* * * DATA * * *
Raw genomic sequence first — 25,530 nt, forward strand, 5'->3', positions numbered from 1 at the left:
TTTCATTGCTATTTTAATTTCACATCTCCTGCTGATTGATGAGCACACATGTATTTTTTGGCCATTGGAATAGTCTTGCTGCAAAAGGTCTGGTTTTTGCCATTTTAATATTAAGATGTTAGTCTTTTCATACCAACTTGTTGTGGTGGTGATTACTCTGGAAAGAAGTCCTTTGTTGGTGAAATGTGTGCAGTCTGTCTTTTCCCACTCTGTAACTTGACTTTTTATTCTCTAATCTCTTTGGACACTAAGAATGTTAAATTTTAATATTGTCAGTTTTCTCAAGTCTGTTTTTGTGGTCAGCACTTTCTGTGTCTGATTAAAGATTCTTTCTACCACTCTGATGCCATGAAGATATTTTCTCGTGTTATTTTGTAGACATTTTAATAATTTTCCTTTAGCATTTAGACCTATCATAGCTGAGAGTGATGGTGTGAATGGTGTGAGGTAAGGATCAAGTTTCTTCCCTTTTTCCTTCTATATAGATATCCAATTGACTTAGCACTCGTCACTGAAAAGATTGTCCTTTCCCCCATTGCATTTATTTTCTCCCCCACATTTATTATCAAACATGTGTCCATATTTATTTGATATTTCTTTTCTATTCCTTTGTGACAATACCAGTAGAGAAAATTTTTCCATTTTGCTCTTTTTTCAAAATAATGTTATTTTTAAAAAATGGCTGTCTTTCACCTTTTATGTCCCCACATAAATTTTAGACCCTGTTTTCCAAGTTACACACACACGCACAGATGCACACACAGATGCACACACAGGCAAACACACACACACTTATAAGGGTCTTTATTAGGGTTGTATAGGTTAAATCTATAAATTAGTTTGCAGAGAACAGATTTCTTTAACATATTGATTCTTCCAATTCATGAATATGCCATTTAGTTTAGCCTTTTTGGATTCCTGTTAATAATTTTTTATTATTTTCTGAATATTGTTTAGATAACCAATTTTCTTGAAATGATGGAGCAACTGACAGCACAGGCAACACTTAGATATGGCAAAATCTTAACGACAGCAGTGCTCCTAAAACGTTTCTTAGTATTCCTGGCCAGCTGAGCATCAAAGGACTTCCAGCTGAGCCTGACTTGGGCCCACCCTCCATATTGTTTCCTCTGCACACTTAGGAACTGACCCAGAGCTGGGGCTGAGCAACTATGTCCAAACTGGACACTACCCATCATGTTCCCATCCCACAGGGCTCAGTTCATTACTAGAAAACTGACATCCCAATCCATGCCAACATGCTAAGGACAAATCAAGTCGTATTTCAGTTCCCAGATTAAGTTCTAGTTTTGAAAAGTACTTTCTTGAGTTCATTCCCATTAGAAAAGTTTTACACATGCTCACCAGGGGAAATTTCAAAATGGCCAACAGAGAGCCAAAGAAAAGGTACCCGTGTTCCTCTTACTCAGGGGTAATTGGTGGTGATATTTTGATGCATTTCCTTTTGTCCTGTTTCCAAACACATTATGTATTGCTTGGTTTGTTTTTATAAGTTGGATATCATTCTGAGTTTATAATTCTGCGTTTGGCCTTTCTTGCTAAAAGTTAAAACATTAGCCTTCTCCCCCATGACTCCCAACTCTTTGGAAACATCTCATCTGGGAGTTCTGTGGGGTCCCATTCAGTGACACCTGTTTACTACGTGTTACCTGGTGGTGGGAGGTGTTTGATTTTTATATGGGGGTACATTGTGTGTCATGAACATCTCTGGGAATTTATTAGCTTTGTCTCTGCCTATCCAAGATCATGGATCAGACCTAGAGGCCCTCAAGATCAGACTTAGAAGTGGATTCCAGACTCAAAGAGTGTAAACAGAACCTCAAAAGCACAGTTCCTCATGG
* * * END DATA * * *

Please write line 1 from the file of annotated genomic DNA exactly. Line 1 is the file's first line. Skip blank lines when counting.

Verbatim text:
Raw genomic sequence first — 25,530 nt, forward strand, 5'->3', positions numbered from 1 at the left: